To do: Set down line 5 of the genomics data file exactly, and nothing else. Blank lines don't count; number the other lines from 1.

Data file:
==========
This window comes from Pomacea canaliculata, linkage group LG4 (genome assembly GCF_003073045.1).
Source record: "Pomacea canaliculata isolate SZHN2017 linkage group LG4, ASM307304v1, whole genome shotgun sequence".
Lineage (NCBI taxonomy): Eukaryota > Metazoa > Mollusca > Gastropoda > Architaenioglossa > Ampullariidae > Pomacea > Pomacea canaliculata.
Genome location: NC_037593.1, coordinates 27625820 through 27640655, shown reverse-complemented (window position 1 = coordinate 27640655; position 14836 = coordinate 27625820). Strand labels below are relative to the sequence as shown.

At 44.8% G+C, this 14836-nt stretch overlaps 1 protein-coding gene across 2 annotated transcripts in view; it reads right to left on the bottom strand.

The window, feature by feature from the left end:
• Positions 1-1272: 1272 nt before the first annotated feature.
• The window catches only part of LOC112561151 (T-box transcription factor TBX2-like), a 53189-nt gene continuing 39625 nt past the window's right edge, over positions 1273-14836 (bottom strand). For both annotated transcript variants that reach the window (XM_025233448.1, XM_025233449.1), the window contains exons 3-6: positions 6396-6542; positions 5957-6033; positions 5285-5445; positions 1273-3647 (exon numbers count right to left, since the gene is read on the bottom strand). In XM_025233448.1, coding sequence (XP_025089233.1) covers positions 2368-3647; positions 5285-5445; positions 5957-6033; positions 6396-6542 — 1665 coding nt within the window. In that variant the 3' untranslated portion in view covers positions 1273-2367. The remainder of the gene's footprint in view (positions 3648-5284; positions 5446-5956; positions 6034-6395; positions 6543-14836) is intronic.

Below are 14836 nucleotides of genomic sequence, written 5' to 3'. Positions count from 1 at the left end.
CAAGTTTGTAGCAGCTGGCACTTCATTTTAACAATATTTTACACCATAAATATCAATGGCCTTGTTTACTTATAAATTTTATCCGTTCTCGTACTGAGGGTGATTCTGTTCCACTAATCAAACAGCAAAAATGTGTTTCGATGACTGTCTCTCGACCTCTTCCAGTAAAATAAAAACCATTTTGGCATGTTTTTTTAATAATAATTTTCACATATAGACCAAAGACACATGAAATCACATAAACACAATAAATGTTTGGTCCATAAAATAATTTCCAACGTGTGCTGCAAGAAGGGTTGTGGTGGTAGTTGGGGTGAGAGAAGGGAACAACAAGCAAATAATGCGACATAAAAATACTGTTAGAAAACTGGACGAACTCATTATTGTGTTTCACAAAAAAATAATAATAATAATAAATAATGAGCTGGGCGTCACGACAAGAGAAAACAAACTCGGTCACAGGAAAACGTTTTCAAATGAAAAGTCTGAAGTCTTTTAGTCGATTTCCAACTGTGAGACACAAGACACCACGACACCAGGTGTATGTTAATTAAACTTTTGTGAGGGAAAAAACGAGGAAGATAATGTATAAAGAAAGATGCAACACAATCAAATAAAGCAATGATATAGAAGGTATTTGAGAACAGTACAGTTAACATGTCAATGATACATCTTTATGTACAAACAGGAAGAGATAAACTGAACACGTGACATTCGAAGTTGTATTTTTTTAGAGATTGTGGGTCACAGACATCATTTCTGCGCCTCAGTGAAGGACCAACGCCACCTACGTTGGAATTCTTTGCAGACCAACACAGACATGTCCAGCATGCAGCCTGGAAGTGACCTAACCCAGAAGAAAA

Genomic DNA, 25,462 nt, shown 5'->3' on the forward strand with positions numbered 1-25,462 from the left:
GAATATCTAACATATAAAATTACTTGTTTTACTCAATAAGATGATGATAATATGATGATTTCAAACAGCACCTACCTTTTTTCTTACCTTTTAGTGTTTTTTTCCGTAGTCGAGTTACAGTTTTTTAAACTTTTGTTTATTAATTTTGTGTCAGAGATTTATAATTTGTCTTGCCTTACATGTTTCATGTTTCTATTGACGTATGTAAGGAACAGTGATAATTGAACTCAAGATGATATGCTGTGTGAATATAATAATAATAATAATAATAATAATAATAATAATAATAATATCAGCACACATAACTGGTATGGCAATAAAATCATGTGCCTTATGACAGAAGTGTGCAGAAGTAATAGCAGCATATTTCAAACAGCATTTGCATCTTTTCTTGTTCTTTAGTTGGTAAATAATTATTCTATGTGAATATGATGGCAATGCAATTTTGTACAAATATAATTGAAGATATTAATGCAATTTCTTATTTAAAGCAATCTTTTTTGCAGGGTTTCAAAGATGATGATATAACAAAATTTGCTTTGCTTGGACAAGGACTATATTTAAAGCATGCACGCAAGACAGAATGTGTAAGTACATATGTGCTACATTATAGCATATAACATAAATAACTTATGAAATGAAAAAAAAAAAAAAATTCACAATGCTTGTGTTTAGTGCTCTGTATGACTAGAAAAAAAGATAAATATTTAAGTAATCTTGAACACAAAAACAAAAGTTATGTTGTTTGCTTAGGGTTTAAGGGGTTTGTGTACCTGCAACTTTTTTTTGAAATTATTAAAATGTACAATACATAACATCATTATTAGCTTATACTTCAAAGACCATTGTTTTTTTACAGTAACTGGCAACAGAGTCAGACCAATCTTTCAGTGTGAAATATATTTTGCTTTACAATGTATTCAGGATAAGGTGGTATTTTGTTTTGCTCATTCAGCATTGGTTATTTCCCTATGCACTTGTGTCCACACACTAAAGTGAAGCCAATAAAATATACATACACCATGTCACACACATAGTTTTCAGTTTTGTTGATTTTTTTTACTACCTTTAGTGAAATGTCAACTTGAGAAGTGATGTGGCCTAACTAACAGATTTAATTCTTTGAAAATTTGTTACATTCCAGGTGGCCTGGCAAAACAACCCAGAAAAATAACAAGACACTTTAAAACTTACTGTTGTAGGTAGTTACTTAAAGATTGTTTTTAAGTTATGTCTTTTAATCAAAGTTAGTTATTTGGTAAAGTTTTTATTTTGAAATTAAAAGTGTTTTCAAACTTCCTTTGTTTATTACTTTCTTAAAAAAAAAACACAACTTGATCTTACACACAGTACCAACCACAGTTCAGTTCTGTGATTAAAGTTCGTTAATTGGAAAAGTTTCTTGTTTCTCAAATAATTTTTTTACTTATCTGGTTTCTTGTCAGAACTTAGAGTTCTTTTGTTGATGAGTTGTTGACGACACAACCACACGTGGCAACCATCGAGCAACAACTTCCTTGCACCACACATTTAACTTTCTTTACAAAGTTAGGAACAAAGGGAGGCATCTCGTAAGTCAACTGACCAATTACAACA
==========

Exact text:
At 44.8% G+C, this 14836-nt stretch overlaps 1 protein-coding gene across 2 annotated transcripts in view; it reads right to left on the bottom strand.